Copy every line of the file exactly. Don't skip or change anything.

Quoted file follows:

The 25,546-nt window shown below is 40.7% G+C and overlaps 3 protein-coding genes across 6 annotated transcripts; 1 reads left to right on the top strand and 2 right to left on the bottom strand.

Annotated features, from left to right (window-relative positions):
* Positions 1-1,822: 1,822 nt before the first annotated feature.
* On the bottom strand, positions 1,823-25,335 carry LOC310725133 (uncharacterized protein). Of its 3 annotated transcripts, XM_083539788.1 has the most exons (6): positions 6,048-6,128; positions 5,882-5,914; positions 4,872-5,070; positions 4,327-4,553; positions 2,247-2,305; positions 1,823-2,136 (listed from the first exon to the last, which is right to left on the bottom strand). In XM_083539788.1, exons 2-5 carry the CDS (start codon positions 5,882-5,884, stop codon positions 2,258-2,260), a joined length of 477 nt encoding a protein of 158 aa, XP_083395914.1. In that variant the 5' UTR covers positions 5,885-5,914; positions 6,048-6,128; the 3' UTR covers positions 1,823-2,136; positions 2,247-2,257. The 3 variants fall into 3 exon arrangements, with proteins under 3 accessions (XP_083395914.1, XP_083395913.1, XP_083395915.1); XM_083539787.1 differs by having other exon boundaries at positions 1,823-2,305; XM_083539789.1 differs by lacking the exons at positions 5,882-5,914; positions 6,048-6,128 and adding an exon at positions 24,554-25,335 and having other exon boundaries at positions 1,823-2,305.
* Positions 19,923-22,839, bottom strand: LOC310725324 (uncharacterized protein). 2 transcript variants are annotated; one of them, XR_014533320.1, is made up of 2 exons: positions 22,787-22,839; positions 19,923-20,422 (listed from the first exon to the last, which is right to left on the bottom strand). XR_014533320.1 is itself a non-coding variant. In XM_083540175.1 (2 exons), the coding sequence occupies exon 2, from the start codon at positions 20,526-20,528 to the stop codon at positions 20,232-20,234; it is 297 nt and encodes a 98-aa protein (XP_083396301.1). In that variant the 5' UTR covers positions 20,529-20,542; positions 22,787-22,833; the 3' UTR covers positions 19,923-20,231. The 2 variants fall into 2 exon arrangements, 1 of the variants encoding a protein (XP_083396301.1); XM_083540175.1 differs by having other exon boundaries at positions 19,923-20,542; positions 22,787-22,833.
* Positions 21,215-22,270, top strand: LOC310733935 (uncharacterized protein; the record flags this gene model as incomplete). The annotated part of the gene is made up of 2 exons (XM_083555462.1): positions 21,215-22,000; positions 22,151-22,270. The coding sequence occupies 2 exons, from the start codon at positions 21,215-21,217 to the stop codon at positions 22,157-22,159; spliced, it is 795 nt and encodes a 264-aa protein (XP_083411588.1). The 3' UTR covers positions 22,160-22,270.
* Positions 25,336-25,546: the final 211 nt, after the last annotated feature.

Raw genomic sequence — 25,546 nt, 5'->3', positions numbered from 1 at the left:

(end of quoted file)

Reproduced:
The 25,546-nt window shown below is 40.7% G+C and overlaps 3 protein-coding genes across 6 annotated transcripts; 1 reads left to right on the top strand and 2 right to left on the bottom strand.

Annotated features, from left to right (window-relative positions):
* Positions 1-1,822: 1,822 nt before the first annotated feature.
* On the bottom strand, positions 1,823-25,335 carry LOC310725133 (uncharacterized protein). Of its 3 annotated transcripts, XM_083539788.1 has the most exons (6): positions 6,048-6,128; positions 5,882-5,914; positions 4,872-5,070; positions 4,327-4,553; positions 2,247-2,305; positions 1,823-2,136 (listed from the first exon to the last, which is right to left on the bottom strand). In XM_083539788.1, exons 2-5 carry the CDS (start codon positions 5,882-5,884, stop codon positions 2,258-2,260), a joined length of 477 nt encoding a protein of 158 aa, XP_083395914.1. In that variant the 5' UTR covers positions 5,885-5,914; positions 6,048-6,128; the 3' UTR covers positions 1,823-2,136; positions 2,247-2,257. The 3 variants fall into 3 exon arrangements, with proteins under 3 accessions (XP_083395914.1, XP_083395913.1, XP_083395915.1); XM_083539787.1 differs by having other exon boundaries at positions 1,823-2,305; XM_083539789.1 differs by lacking the exons at positions 5,882-5,914; positions 6,048-6,128 and adding an exon at positions 24,554-25,335 and having other exon boundaries at positions 1,823-2,305.
* Positions 19,923-22,839, bottom strand: LOC310725324 (uncharacterized protein). 2 transcript variants are annotated; one of them, XR_014533320.1, is made up of 2 exons: positions 22,787-22,839; positions 19,923-20,422 (listed from the first exon to the last, which is right to left on the bottom strand). XR_014533320.1 is itself a non-coding variant. In XM_083540175.1 (2 exons), the coding sequence occupies exon 2, from the start codon at positions 20,526-20,528 to the stop codon at positions 20,232-20,234; it is 297 nt and encodes a 98-aa protein (XP_083396301.1). In that variant the 5' UTR covers positions 20,529-20,542; positions 22,787-22,833; the 3' UTR covers positions 19,923-20,231. The 2 variants fall into 2 exon arrangements, 1 of the variants encoding a protein (XP_083396301.1); XM_083540175.1 differs by having other exon boundaries at positions 19,923-20,542; positions 22,787-22,833.
* Positions 21,215-22,270, top strand: LOC310733935 (uncharacterized protein; the record flags this gene model as incomplete). The annotated part of the gene is made up of 2 exons (XM_083555462.1): positions 21,215-22,000; positions 22,151-22,270. The coding sequence occupies 2 exons, from the start codon at positions 21,215-21,217 to the stop codon at positions 22,157-22,159; spliced, it is 795 nt and encodes a 264-aa protein (XP_083411588.1). The 3' UTR covers positions 22,160-22,270.
* Positions 25,336-25,546: the final 211 nt, after the last annotated feature.

Raw genomic sequence — 25,546 nt, 5'->3', positions numbered from 1 at the left: